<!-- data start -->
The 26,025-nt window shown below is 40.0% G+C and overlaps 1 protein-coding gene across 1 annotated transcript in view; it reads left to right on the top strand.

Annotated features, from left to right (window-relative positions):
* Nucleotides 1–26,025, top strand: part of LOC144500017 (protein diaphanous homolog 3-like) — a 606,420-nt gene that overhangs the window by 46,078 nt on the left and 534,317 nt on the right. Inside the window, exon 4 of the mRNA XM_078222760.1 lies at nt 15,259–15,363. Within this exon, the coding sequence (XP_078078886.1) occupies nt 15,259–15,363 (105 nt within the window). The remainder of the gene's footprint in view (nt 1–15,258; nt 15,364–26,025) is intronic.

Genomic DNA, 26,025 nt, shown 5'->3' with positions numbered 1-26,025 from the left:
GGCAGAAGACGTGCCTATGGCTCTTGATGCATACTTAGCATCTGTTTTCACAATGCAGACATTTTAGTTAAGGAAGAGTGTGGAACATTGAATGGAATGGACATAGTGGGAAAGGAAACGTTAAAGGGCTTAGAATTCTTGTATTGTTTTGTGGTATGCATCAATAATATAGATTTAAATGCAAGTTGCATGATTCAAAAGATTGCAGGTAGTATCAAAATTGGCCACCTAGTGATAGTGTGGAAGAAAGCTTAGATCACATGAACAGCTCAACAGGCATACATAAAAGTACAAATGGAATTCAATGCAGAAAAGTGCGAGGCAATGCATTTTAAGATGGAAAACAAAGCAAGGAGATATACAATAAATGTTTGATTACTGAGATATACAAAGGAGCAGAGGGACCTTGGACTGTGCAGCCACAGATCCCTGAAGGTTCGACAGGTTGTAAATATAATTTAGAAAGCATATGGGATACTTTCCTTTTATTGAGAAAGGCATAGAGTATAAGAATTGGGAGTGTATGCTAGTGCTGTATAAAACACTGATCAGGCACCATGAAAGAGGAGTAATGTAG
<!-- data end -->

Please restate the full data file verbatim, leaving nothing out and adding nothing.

The 26,025-nt window shown below is 40.0% G+C and overlaps 1 protein-coding gene across 1 annotated transcript in view; it reads left to right on the top strand.

Annotated features, from left to right (window-relative positions):
* Nucleotides 1–26,025, top strand: part of LOC144500017 (protein diaphanous homolog 3-like) — a 606,420-nt gene that overhangs the window by 46,078 nt on the left and 534,317 nt on the right. Inside the window, exon 4 of the mRNA XM_078222760.1 lies at nt 15,259–15,363. Within this exon, the coding sequence (XP_078078886.1) occupies nt 15,259–15,363 (105 nt within the window). The remainder of the gene's footprint in view (nt 1–15,258; nt 15,364–26,025) is intronic.

Genomic DNA, 26,025 nt, shown 5'->3' with positions numbered 1-26,025 from the left:
GGCAGAAGACGTGCCTATGGCTCTTGATGCATACTTAGCATCTGTTTTCACAATGCAGACATTTTAGTTAAGGAAGAGTGTGGAACATTGAATGGAATGGACATAGTGGGAAAGGAAACGTTAAAGGGCTTAGAATTCTTGTATTGTTTTGTGGTATGCATCAATAATATAGATTTAAATGCAAGTTGCATGATTCAAAAGATTGCAGGTAGTATCAAAATTGGCCACCTAGTGATAGTGTGGAAGAAAGCTTAGATCACATGAACAGCTCAACAGGCATACATAAAAGTACAAATGGAATTCAATGCAGAAAAGTGCGAGGCAATGCATTTTAAGATGGAAAACAAAGCAAGGAGATATACAATAAATGTTTGATTACTGAGATATACAAAGGAGCAGAGGGACCTTGGACTGTGCAGCCACAGATCCCTGAAGGTTCGACAGGTTGTAAATATAATTTAGAAAGCATATGGGATACTTTCCTTTTATTGAGAAAGGCATAGAGTATAAGAATTGGGAGTGTATGCTAGTGCTGTATAAAACACTGATCAGGCACCATGAAAGAGGAGTAATGTAG